SLAVE RESCUE SHIP AT MAHÉ
captioned, signed with initials "H.S." and date, 11 x 8¼ ins. 28 x 20.5 mm.
The Seychelles in 1861 were in the middle of a labour crisis. This was alleviated with the arrival on May 14th of a steam sloop of war H.M.S Lyra bringing slaves rescued from Arab Dhows in the Mozambique Channel.
Slavery had been abolished in the United Kingdom in 1807 but in the Seychelles it was a slow process and was not finally outlawed until1835. The labour for Coconut Farming, Sugar and other crops, was by a moitié system, whereby the squatters or former slaves worked 3 days for the proprietors of the plantations and then 3 days for themselves. To make up for loss of manpower, Indentured labour had been sanctioned from India, but payment for transport was not forthcoming. Because of the convenience of the Seychelles for the Arab Slave routes, it became a rule to land any slave taken below the Equator in Mahé. This new arrangement revived the colony and the flagging agricultural industry. See Deryck Scarr The Seychelles since 1770 - Hurst 2000. A note written in biro with this drawing reads "Henry Sewell H.M.S. Gorgon 1859, died 9th May 1859 lived at The Priory North Curry Taunton retired July 29th 1882". I cannot find a Navy Listing for Henry Sewell. H.M.S. Gorgon was a wooden paddle sloop with 6 guns.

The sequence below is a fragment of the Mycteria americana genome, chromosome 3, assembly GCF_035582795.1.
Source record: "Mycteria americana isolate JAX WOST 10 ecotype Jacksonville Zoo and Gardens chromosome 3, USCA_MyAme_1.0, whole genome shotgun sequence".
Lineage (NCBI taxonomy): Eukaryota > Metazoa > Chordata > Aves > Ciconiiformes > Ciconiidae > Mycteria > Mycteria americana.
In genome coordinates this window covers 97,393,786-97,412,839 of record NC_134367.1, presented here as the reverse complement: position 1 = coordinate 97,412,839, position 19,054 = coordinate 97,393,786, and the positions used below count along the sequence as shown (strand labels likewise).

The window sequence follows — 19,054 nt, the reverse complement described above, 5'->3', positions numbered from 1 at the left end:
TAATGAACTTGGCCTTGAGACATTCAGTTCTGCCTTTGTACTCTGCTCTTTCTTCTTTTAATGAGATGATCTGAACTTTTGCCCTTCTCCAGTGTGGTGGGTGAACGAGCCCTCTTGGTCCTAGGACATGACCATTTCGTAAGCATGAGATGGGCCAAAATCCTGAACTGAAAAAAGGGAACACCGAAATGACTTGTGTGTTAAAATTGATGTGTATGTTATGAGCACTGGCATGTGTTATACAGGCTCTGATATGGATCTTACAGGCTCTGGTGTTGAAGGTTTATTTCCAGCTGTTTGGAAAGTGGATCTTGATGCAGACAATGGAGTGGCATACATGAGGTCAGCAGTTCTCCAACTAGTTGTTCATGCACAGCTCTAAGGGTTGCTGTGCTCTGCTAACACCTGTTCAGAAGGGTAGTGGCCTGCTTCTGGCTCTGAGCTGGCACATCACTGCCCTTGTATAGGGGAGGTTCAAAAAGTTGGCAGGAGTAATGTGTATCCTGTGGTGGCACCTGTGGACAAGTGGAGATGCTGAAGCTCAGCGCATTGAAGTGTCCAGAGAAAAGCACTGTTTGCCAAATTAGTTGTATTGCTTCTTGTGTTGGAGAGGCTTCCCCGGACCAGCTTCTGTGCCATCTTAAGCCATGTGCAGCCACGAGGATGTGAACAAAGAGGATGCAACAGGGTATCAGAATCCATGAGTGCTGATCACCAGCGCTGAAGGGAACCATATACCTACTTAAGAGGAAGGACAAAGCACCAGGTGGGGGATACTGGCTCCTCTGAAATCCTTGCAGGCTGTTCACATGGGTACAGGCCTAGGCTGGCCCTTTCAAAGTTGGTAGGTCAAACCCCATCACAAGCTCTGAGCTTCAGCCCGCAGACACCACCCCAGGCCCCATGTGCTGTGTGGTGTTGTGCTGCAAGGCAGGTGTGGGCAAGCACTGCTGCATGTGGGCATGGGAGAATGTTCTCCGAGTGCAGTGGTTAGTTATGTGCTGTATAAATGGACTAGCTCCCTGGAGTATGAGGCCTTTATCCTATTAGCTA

Stock ref: 14508